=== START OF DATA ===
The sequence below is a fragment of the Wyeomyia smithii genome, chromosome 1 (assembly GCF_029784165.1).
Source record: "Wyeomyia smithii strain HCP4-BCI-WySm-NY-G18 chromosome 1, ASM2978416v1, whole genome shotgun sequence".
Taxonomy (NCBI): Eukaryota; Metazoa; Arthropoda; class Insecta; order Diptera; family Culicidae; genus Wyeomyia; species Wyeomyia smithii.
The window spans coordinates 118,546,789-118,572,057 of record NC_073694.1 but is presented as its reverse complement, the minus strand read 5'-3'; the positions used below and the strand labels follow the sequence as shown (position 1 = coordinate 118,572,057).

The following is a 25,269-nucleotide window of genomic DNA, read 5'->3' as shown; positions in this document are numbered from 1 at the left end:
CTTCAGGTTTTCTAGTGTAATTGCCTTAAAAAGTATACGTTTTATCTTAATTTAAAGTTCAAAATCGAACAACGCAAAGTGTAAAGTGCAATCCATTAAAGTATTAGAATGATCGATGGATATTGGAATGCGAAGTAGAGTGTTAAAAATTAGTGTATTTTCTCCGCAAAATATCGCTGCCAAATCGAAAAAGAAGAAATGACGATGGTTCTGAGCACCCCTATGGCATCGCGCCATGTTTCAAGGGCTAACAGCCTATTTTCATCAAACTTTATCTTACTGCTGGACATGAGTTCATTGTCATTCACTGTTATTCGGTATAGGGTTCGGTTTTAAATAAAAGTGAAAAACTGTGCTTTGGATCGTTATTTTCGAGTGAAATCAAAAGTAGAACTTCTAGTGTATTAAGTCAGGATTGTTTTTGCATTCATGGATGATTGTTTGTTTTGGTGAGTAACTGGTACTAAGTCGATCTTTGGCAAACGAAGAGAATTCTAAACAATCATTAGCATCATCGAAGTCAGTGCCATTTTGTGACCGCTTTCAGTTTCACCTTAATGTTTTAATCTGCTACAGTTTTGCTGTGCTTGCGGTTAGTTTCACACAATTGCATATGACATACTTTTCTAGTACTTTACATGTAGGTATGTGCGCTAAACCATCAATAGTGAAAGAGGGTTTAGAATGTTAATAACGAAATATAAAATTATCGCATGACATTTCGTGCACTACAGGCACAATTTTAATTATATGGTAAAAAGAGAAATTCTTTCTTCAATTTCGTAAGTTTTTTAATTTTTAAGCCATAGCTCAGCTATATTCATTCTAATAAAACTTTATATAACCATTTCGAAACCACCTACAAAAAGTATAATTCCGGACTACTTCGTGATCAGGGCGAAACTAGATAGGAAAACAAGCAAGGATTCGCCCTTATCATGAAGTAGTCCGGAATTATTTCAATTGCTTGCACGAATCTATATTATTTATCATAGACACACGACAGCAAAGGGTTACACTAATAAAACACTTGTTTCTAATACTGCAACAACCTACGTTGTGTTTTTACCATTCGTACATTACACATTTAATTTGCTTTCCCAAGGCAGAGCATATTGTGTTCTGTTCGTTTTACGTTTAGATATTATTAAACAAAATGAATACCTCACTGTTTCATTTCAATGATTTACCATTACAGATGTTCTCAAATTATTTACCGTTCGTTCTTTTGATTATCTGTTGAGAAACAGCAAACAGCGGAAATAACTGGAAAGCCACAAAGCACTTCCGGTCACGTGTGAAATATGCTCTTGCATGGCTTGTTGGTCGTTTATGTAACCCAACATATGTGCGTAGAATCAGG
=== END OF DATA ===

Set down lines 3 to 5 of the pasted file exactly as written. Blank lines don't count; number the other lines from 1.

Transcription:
Taxonomy (NCBI): Eukaryota; Metazoa; Arthropoda; class Insecta; order Diptera; family Culicidae; genus Wyeomyia; species Wyeomyia smithii.
The window spans coordinates 118,546,789-118,572,057 of record NC_073694.1 but is presented as its reverse complement, the minus strand read 5'-3'; the positions used below and the strand labels follow the sequence as shown (position 1 = coordinate 118,572,057).

The following is a 25,269-nucleotide window of genomic DNA, read 5'->3' as shown; positions in this document are numbered from 1 at the left end: